"New" Slantfin Boiler won't heat house above 65 degrees

In wrote:

I htink that he already figured out that he has hot water and not steam based on the "flood" of water that he had in the past.
And, since he has radiators, bleeding them is a good idea -- but he would have to learn how to do that or have someone do it for him
But, I doubt that air in the radiators would cause the short cycling that his heater is doing.
And, just an FYI about steam heat -- they can be one-pipe or a two-pipe steam heat systems.
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Nahsani wrote:

Hi, You mean it worked like that since new? Or problem just started? Whoever installed it ought to be able to find the cause of trouble. Called boiler support for help?
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In typed:

Nahsani,
A lot of good suggestions and ideas were recently posted about your issue on the alt.home.repair newsgroup. You should check it out.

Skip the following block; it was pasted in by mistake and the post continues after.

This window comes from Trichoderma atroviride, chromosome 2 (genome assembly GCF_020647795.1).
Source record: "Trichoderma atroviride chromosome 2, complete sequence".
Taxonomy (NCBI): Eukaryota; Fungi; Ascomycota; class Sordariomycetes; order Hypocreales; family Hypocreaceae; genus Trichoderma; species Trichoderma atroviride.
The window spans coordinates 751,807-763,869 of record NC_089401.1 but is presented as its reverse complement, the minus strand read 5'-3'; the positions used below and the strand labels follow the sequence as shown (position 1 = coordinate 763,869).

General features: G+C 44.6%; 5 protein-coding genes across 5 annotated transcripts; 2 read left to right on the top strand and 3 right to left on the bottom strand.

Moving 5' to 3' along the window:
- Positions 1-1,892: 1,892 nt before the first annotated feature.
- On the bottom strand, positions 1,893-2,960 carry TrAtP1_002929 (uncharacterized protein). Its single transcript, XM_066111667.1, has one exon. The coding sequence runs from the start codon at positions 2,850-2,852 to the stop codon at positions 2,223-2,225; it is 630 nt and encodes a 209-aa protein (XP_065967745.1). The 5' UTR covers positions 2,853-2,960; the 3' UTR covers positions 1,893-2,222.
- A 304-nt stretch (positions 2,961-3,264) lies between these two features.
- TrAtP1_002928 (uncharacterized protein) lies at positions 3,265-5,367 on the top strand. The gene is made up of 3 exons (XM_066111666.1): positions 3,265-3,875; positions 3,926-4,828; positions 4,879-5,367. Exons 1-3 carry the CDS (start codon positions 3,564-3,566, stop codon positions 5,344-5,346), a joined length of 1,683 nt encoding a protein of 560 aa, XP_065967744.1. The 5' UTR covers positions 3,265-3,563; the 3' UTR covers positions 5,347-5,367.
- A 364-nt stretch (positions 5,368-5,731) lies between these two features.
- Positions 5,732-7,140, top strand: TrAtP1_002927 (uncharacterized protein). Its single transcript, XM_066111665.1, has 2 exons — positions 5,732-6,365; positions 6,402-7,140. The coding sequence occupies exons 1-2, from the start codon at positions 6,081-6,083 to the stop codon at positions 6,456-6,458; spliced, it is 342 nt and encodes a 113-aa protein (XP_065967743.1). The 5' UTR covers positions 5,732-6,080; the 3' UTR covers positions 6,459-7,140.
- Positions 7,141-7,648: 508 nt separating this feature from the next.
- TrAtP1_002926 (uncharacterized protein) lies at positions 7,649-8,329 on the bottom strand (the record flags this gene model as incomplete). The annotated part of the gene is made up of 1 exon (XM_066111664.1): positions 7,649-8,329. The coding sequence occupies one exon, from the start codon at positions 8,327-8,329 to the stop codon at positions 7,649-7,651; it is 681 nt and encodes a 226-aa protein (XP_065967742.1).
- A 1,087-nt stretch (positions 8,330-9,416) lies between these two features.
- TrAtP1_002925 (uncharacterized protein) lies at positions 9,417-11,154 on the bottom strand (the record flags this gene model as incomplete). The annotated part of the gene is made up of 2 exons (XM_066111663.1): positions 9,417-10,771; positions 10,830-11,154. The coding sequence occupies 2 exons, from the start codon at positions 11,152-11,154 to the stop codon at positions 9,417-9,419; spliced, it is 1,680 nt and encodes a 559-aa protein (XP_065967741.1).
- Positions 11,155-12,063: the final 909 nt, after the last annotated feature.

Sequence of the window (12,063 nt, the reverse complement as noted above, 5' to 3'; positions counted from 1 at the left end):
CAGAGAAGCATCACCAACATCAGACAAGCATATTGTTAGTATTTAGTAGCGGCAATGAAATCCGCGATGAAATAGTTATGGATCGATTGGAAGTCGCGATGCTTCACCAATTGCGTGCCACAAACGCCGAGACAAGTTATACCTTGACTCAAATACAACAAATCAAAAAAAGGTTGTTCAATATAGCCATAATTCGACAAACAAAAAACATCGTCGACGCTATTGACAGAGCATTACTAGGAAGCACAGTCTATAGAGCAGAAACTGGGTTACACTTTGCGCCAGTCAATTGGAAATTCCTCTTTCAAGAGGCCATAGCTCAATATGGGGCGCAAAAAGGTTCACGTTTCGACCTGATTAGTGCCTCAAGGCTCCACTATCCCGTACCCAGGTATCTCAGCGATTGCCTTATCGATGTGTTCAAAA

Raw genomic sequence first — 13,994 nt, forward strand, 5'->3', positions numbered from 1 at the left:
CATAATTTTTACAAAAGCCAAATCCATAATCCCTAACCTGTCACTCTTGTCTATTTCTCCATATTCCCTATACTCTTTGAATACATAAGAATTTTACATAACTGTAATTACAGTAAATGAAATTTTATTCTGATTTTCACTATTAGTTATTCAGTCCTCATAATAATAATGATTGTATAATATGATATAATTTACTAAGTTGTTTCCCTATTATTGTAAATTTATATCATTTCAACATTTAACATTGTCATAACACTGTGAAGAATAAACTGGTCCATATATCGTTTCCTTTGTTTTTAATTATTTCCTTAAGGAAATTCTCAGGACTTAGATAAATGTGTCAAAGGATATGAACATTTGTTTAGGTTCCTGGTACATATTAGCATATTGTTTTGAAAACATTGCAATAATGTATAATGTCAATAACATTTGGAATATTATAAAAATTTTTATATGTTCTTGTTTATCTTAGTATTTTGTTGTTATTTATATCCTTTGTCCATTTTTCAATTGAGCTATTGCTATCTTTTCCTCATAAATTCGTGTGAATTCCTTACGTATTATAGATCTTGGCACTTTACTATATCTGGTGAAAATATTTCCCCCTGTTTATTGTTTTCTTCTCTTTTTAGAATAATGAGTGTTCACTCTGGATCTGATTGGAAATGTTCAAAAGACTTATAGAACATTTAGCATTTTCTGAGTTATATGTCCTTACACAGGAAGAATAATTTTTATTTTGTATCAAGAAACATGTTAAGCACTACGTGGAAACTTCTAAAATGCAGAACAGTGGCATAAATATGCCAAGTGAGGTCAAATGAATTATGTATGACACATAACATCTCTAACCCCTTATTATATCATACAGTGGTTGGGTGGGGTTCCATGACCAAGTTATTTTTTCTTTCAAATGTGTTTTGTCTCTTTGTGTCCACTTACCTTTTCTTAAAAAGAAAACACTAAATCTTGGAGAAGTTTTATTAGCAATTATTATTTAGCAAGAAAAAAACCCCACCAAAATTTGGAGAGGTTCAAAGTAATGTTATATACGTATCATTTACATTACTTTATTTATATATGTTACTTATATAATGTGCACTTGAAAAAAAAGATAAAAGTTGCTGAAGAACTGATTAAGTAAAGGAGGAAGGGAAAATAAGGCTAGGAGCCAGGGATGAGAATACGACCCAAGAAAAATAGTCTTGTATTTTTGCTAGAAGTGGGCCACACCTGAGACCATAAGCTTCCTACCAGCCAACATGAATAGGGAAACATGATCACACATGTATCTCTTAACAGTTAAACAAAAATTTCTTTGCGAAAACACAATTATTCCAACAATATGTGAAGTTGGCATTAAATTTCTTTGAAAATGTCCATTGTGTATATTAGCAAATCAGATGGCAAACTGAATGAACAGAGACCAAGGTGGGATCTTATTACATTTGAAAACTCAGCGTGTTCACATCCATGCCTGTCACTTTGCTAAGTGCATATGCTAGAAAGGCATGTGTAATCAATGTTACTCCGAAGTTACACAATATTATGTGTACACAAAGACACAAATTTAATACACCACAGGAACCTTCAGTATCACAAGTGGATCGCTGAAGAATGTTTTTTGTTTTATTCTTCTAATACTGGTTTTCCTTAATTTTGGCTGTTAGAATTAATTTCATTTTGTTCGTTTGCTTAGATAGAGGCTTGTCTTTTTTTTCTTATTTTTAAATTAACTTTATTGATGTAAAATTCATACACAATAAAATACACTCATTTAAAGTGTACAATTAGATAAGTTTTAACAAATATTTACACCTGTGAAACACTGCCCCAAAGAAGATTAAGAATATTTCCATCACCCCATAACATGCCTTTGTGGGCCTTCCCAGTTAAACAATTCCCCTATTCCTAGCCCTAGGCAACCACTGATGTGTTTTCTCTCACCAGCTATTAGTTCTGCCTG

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His ugh, portal, is still down, but maybe he'll be able to see this when it comes up again.
Another reason, it seems, to read the news directly, with a news server and one's own sofware. Then you don't have to worry about a webpage going down, or face the scorn of proper users of Usenet.
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replying to Nahsani, Joe wrote: This is an old post but I'll answer anyway. It is possible your expansion tank is full. The tank has to be bled every couple of years. It is located above the boiler. Old ones are made of steel and look like scuba diving tanks, newer ones look like propane tanks. There should be an amount of air in that tank, this allows the hot water in the system to expand and contract. Over time, the air pocket shrinks until eventually there is none at all. Then the system will have nowhere to expand and the heat cannot circulate, resulting in the furnace coming on all the time but the house being unable to reach past a certain temperature. It is a simple matter to bleed the tank, replacing the air. Google it. Hope this helps. Joe
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